SENSORY MOTOR INTEGRATION
Sensory motor integration refers to a relationship between the sensory system (nerves) and the motor system (muscles). Also, it refers to the process by which these two systems (sensory and motor) communicate and coordinate with each other.
Sensory motor integration skills are developed during the period of growth from birth to about age 7. During these years, the child mainly senses things and then moves his body in relation to those sensations. His growth in all other mental and social functions will be based upon this foundation of sensory-motor integration.
In the process of developing sensory motor integration a child first learns to move and then he learns through movement. Learning to move involves continuous development in a child’s ability to use the body with more and more skillful purposeful movement. Then, through this movement, the child learns more about himself as he explores his environment.
The process has three parts: (1)a sense organ receives a stimulus, (2) the nerves carry the information to the brain where the information is interpreted. (3) The brain then determines what response to make and transmits its instructions to the appropriate group of muscle fibers that carry out the response.
These two systems work together as a team, and if the sending nerve impulses are problematic, the brain will not receive the message, and if the breakdown is in the motor nerves, the muscles will not get a clear message and will not be able to give the correct motor response.
Academic abilities as well as behavior and emotional growth rest upon the full integration of these two factors during maturation as sensory motor integration is occurring.
Impact of Sensory Motor Development on Academic Achievement
These skills and the order in which they are developed can be critical to a child's learning. Such things as balance, left/right development, knowing where their body is in space, etc. can affect a child's ability to sit in class and focus, follow a teacher's instructions, or move through an assignment efficiently without getting lost.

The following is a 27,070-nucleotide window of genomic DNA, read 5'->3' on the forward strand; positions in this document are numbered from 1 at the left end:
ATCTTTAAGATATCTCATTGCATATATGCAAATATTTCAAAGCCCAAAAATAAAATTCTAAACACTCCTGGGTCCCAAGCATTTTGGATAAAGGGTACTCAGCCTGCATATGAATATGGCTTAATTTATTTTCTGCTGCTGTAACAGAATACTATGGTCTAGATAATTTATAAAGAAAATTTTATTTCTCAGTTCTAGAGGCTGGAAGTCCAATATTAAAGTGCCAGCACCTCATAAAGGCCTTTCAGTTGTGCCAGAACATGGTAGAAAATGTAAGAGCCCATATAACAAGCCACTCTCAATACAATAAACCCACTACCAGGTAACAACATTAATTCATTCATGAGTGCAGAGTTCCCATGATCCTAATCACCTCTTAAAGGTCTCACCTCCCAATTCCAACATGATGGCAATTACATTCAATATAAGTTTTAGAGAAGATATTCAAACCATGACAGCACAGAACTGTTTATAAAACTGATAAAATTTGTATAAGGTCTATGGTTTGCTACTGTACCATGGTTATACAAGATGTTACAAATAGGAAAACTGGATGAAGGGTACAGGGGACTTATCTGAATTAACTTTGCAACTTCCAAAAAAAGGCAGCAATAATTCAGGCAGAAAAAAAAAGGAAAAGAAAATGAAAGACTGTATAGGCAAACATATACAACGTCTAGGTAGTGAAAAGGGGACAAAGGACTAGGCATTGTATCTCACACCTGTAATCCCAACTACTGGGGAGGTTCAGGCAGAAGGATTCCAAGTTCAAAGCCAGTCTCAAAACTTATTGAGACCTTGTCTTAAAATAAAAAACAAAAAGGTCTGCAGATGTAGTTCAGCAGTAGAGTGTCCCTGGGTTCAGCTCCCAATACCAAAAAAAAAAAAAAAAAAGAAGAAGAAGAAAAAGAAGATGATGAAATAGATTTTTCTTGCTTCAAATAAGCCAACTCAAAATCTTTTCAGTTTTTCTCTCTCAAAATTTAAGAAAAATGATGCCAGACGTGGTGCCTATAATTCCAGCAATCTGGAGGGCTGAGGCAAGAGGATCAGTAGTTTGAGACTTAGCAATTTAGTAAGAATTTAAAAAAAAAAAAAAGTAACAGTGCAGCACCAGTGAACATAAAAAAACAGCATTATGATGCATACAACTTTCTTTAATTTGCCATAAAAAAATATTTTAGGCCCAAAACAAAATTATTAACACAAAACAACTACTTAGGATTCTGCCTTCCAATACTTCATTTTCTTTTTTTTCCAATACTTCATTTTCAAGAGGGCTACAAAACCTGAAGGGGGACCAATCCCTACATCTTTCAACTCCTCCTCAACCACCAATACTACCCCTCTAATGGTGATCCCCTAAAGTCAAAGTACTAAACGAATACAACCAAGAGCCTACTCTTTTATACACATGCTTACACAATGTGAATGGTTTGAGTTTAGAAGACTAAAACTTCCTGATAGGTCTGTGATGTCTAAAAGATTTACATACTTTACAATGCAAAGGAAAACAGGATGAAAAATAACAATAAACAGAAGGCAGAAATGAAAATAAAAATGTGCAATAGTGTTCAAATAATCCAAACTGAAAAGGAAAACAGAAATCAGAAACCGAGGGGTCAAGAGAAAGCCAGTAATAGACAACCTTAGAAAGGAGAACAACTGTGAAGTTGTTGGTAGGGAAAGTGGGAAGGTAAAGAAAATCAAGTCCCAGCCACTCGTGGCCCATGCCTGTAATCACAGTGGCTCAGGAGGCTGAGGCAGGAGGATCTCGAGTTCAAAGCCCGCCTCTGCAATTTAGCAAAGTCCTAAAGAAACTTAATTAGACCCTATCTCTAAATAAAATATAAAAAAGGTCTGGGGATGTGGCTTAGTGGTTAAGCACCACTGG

Also, the self confidence that comes with being in control of his body will allow him to move freely and explore his world more thoroughly. This additional movement will open his mind to more learning and enhance his personality and intellect.
On the other hand, an immature sensory motor integration system has the opposite effect upon the child’s academics. Sometimes referred to as fine motor skills, a poorly integrated system is seen most often as poor handwriting, poor balance, or an inability to sit still. Even with extra effort the child may not be able to bring his motor performance up to a level comparable to that of his peers. Also, a longer time is required to complete the written work that he is able to do.
The extra time required to perform a task may evoke criticism that is unwarranted if the teacher or parent is unaware of the child’s problem. Criticism or encouragement to work faster or to try harder leads to emotional issues like poor self-esteem. With constant reminders that he is not meeting expectations, the child begins to feel badly about himself because he is making his best effort and it just isn't good enough. This adds an emotional component to the problem that may impact the development of adequate social skills.
Clues to Immature Sensory Motor Integration
Here are some additional observed behaviors that should alert one to the presence of a problem:
- Avoids writing tasks or assignments
- Difficulty with hand-eye coordination, difficulty hitting a ball, copying from the blackboard
- Appears to be clumsy, has difficulty running, bumps into things, poor at sports, moving all the time;
- Has difficulty with directionality, confuses right and left, etc.
- Has difficulty getting dressed, does not know which article of clothing to put on first
- Has not developed a dominant right or left hand or foot
- Has difficulty crossing the mid-line of the body
- Difficulty balancing, hopping or standing on one foot
Prognosis for Sensory Motor Integration Disabilities
As with all learning disabilities, the earlier a sensory motor integration problem is identified and intervention started, the better the outcome. In the pre-school years, birth to age 5, intervention and/or prevention should consist of outdoor full body exercises such as walking, running, jumping, swinging, and other activities appropriate for the age. If you feel that professional evaluation is needed, inform you family doctor and ask if referral for further evaluation is necessary.
When the child enters school or is of school age, the problem should be brought to the attention of the classroom teacher with a request for referral for evaluation to determine the appropriateness of special education services.
If special education is recommended, our LD Reference Book outlines the steps in the process and prepares the parent who has been introduced to special education for the first time.
Leave Sensory Motor Integration go to Childhood Obesity and Learning